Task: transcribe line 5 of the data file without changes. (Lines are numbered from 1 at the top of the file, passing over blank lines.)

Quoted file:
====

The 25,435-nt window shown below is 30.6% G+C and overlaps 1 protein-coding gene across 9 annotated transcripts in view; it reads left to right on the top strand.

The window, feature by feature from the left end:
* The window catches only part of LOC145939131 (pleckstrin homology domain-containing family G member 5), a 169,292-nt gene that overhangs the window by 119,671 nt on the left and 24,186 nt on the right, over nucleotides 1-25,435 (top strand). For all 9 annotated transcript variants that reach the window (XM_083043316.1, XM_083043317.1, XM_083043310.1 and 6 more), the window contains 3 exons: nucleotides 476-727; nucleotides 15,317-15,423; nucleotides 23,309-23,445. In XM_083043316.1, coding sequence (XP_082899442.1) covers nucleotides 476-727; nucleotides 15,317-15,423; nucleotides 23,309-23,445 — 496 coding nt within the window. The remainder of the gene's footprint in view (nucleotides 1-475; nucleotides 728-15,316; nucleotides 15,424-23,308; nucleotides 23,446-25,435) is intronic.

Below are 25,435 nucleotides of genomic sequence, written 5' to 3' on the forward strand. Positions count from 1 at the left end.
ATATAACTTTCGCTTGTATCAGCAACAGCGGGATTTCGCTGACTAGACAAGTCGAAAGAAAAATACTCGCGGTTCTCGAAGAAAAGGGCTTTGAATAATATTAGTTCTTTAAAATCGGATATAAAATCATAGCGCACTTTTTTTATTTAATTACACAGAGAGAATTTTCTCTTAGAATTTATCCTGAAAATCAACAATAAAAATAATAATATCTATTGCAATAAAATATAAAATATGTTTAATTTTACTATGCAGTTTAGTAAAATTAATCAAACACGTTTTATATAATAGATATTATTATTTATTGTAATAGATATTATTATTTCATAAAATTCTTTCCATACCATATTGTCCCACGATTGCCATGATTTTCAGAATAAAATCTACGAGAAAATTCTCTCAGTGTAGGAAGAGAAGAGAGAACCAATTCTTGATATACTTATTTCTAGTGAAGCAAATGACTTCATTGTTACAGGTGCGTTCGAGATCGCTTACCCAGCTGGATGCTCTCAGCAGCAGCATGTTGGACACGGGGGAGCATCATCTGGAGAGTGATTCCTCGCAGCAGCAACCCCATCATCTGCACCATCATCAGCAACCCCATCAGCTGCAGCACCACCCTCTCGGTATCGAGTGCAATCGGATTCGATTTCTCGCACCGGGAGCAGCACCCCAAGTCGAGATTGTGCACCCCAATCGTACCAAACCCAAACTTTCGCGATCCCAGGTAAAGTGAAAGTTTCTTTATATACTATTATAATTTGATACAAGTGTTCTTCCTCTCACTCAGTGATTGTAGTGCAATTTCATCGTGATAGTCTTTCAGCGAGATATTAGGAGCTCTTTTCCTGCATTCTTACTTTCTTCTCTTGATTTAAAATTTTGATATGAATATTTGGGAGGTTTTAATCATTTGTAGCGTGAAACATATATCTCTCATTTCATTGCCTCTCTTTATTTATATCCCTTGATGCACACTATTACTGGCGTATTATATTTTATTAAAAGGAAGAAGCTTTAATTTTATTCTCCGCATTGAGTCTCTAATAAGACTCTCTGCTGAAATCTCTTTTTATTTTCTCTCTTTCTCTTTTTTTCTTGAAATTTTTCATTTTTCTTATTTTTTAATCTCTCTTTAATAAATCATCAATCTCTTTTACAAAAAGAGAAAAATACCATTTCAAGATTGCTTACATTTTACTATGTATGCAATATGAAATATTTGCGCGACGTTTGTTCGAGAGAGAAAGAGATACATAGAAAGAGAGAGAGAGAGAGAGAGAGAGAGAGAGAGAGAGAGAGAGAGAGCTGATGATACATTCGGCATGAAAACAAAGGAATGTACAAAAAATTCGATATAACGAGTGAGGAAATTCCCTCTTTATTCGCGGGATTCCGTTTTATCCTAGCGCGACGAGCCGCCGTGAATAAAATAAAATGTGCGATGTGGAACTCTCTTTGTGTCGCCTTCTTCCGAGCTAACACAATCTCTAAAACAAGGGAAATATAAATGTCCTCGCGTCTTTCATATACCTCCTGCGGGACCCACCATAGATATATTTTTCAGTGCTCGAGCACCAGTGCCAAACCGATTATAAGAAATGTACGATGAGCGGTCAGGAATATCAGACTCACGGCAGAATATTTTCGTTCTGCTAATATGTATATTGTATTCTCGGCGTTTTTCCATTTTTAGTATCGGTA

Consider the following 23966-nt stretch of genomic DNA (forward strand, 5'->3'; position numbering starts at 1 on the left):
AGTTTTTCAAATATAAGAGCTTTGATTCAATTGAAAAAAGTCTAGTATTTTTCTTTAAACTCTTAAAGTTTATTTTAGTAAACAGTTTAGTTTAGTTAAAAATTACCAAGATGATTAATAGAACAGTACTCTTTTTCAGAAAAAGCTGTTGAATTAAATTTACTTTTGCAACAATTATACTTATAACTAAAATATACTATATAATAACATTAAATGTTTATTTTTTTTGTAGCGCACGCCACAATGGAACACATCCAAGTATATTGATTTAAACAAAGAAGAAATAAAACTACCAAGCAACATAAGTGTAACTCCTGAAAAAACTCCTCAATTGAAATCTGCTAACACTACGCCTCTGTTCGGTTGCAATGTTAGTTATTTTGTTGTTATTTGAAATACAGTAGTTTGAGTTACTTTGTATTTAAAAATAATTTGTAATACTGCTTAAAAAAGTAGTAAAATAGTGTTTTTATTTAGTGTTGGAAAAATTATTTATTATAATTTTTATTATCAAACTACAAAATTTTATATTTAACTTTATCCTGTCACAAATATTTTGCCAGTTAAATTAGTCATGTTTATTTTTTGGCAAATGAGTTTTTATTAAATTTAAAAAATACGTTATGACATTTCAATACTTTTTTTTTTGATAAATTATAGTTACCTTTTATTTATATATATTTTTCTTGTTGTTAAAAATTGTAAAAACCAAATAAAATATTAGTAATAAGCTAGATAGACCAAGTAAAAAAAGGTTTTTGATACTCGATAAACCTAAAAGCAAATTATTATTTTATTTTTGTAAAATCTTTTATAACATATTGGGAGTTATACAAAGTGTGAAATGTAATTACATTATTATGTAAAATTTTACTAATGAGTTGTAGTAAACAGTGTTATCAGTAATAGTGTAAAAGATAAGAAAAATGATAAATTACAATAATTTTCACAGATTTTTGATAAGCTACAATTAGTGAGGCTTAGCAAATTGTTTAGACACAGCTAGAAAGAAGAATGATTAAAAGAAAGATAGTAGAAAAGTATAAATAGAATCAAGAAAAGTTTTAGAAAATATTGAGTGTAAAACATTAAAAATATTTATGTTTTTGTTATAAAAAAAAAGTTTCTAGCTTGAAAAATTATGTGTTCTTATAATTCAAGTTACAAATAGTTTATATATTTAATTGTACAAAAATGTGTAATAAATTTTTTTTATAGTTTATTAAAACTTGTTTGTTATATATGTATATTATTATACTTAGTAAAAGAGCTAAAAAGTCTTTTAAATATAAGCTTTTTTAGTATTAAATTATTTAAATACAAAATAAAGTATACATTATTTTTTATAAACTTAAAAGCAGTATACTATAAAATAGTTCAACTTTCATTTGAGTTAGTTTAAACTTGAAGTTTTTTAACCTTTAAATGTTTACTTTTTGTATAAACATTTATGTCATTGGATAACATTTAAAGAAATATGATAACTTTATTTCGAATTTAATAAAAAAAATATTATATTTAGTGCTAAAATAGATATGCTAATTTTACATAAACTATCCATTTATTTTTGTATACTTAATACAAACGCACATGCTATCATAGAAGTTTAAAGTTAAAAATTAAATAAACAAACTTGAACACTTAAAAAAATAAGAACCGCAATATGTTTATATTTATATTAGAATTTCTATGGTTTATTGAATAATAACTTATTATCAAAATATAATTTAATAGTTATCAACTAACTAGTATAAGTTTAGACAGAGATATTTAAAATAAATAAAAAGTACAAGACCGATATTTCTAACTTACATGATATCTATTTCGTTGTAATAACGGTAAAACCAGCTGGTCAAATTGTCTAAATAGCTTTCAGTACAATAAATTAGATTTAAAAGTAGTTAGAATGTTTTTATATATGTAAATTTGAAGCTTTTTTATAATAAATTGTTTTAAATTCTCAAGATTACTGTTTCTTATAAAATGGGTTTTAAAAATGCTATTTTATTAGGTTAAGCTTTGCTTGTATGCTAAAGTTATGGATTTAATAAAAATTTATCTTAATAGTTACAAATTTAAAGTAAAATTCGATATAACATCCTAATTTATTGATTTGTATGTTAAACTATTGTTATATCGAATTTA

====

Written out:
ATATAACTTTCGCTTGTATCAGCAACAGCGGGATTTCGCTGACTAGACAAGTCGAAAGAAAAATACTCGCGGTTCTCGAAGAAAAGGGCTTTGAATAATATTAGTTCTTTAAAATCGGATATAAAATCATAGCGCACTTTTTTTATTTAATTACACAGAGAGAATTTTCTCTTAGAATTTATCCTGAAAATCAACAATAAAAATAATAATATCTATTGCAATAAAATATAAAATATGTTTAATTTTACTATGCAGTTTAGTAAAATTAATCAAACACGTTTTATATAATAGATATTATTATTTATTGTAATAGATATTATTATTTCATAAAATTCTTTCCATACCATATTGTCCCACGATTGCCATGATTTTCAGAATAAAATCTACGAGAAAATTCTCTCAGTGTAGGAAGAGAAGAGAGAACCAATTCTTGATATACTTATTTCTAGTGAAGCAAATGACTTCATTGTTACAGGTGCGTTCGAGATCGCTTACCCAGCTGGATGCTCTCAGCAGCAGCATGTTGGACACGGGGGAGCATCATCTGGAGAGTGATTCCTCGCAGCAGCAACCCCATCATCTGCACCATCATCAGCAACCCCATCAGCTGCAGCACCACCCTCTCGGTATCGAGTGCAATCGGATTCGATTTCTCGCACCGGGAGCAGCACCCCAAGTCGAGATTGTGCACCCCAATCGTACCAAACCCAAACTTTCGCGATCCCAGGTAAAGTGAAAGTTTCTTTATATACTATTATAATTTGATACAAGTGTTCTTCCTCTCACTCAGTGATTGTAGTGCAATTTCATCGTGATAGTCTTTCAGCGAGATATTAGGAGCTCTTTTCCTGCATTCTTACTTTCTTCTCTTGATTTAAAATTTTGATATGAATATTTGGGAGGTTTTAATCATTTGTAGCGTGAAACATATATCTCTCATTTCATTGCCTCTCTTTATTTATATCCCTTGATGCACACTATTACTGGCGTATTATATTTTATTAAAAGGAAGAAGCTTTAATTTTATTCTCCGCATTGAGTCTCTAATAAGACTCTCTGCTGAAATCTCTTTTTATTTTCTCTCTTTCTCTTTTTTTCTTGAAATTTTTCATTTTTCTTATTTTTTAATCTCTCTTTAATAAATCATCAATCTCTTTTACAAAAAGAGAAAAATACCATTTCAAGATTGCTTACATTTTACTATGTATGCAATATGAAATATTTGCGCGACGTTTGTTCGAGAGAGAAAGAGATACATAGAAAGAGAGAGAGAGAGAGAGAGAGAGAGAGAGAGAGAGAGAGAGAGAGCTGATGATACATTCGGCATGAAAACAAAGGAATGTACAAAAAATTCGATATAACGAGTGAGGAAATTCCCTCTTTATTCGCGGGATTCCGTTTTATCCTAGCGCGACGAGCCGCCGTGAATAAAATAAAATGTGCGATGTGGAACTCTCTTTGTGTCGCCTTCTTCCGAGCTAACACAATCTCTAAAACAAGGGAAATATAAATGTCCTCGCGTCTTTCATATACCTCCTGCGGGACCCACCATAGATATATTTTTCAGTGCTCGAGCACCAGTGCCAAACCGATTATAAGAAATGTACGATGAGCGGTCAGGAATATCAGACTCACGGCAGAATATTTTCGTTCTGCTAATATGTATATTGTATTCTCGGCGTTTTTCCATTTTTAGTATCGGTA